Figure 1. A 62-year-old woman with an endometrial lesion. Sagittal (A) and axial (B) T2W images shows well-defined polipoid mass in the endometrial cavity (yellow arrows) including intratumoral cysts which are clearly distinguishable within the polyp (blue arrows).
Figure 2. A 58-year-old woman with an endometrial lesion. Sagittal (A) and coronal (B) T2W images show well-defined, polipoid mass in the endometrial cavity is including intratumoral cysts (yellow arrows). The junctional zone is intact (green arrows).
Figure 3. A 60-year-old woman with an endometrial lesion. Coronal (A) and axial (B) T2W images show well-defined, polypoid mass in the endometrial cavity (yellow arrows) is including central fibrous septa (green arrows). The patient underwent a hysterectomy and histopathology confirmed an adenomyomatous polyp.
Figure 4. A 38-year-old woman with an endometrial lesion. Axial T2W (A) and ADC (B) images show well-defined, polipoid mass (yellow arrows) which has high ADC values.
Figure 5. A 49-year-old woman with an endometrial lesion. Coronal T2W (A) and post-contrast coronal T1W (B) images show small ‘’hard-to-see’’ polypoid mass (yellow arrow) and also an intramural uterine fibroma (asterisks). Post-contrast T1W image (B) shows intact subendometrial enhancement (blue arrows).
Figure 6. A 78-year-old woman with a uterine mass. Axial T2W (A) and ADC (B) images show well-defined, polipoid mass is including intratumoral cystic areas (yellow arrows). ADC image (B) shows very low values (red arrows) regarding malignancy in the right-sided solid component of the tumor. The patient underwent a hysterectomy and histopathology confirmed a carcinosarcoma.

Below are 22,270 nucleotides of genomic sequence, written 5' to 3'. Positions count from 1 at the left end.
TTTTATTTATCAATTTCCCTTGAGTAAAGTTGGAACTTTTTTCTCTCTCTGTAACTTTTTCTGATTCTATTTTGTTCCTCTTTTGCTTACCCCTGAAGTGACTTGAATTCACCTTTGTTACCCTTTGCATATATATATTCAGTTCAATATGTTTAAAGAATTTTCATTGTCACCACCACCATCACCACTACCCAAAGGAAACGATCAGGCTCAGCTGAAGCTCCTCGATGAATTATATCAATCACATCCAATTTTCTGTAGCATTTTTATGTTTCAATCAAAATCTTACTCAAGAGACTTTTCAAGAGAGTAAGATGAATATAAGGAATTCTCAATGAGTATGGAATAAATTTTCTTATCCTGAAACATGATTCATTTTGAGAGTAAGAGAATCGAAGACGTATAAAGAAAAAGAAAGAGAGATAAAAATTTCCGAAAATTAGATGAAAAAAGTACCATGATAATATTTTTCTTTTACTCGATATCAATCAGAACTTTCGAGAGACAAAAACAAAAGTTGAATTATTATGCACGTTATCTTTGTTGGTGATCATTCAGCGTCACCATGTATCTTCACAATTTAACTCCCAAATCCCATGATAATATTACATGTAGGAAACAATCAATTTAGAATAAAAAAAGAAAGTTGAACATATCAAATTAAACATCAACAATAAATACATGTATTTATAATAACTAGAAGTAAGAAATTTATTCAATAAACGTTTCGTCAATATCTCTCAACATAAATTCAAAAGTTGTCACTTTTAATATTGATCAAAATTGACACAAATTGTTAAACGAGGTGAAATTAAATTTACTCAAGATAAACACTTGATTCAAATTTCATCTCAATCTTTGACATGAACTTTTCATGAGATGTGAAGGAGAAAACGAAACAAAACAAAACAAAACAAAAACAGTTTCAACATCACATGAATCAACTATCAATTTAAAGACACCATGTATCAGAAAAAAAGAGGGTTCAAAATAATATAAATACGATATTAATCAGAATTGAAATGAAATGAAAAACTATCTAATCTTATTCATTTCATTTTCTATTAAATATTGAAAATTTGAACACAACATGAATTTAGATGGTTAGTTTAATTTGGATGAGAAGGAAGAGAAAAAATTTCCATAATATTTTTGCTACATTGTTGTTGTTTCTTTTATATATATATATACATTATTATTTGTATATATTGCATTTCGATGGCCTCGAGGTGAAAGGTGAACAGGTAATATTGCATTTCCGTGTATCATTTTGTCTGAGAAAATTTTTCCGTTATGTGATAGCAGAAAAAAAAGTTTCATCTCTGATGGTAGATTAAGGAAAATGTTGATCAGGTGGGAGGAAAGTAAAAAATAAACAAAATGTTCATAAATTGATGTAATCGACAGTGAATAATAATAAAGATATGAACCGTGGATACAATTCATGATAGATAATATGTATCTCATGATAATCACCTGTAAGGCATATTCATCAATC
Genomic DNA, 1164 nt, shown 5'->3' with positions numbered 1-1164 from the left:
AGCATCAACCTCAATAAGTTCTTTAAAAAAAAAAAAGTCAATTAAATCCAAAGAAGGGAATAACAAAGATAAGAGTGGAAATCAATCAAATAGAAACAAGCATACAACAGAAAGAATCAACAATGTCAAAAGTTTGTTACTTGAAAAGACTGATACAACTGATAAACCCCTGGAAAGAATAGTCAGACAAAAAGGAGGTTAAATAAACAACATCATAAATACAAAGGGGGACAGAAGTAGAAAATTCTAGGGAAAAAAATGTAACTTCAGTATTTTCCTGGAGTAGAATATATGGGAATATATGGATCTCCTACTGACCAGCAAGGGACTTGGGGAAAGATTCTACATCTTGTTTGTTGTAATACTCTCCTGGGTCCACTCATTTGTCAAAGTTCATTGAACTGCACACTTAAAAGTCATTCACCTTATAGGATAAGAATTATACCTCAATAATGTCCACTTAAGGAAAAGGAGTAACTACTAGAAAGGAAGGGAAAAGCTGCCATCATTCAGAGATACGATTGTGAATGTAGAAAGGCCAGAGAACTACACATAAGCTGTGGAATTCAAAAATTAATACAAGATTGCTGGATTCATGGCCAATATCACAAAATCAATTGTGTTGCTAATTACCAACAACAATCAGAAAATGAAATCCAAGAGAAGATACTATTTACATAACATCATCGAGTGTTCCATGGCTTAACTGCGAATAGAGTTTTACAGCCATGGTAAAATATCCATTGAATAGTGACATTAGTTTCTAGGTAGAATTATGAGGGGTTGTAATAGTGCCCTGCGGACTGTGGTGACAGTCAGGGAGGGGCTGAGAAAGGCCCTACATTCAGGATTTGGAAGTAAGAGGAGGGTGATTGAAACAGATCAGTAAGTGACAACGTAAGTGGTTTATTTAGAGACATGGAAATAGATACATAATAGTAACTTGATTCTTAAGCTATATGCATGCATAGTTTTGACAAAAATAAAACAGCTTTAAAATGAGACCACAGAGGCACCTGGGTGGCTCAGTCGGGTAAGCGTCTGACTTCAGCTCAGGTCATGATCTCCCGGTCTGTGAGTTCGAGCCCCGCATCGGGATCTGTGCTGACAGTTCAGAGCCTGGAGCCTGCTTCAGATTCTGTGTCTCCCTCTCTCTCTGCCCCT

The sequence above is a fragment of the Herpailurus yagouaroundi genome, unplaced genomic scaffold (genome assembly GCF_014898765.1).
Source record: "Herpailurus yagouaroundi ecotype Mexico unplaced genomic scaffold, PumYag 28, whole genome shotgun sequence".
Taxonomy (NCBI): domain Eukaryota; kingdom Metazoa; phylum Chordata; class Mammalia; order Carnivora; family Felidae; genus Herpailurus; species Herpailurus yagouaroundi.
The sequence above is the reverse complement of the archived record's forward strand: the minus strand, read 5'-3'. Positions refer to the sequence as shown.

Figure 7. A 62-year-old woman with a uterine mass. Sagittal (A) and axial (B) T2W images show ill-defined, polypoid mass in the endometrial cavity (yellow arrows) with an irregular necrotic area (asterisk). The junctional zone is disrupted. The patient underwent a hysterectomy and histopathology confirmed an endometrial carcinoma.
MRI is helpful in differentiating endometrial polyps from endometrial carcinomas. Radiologists should be aware of MRI features of those entities to guide the patients to the appropriate management especially when endometrial curettage or biopsy is not possible.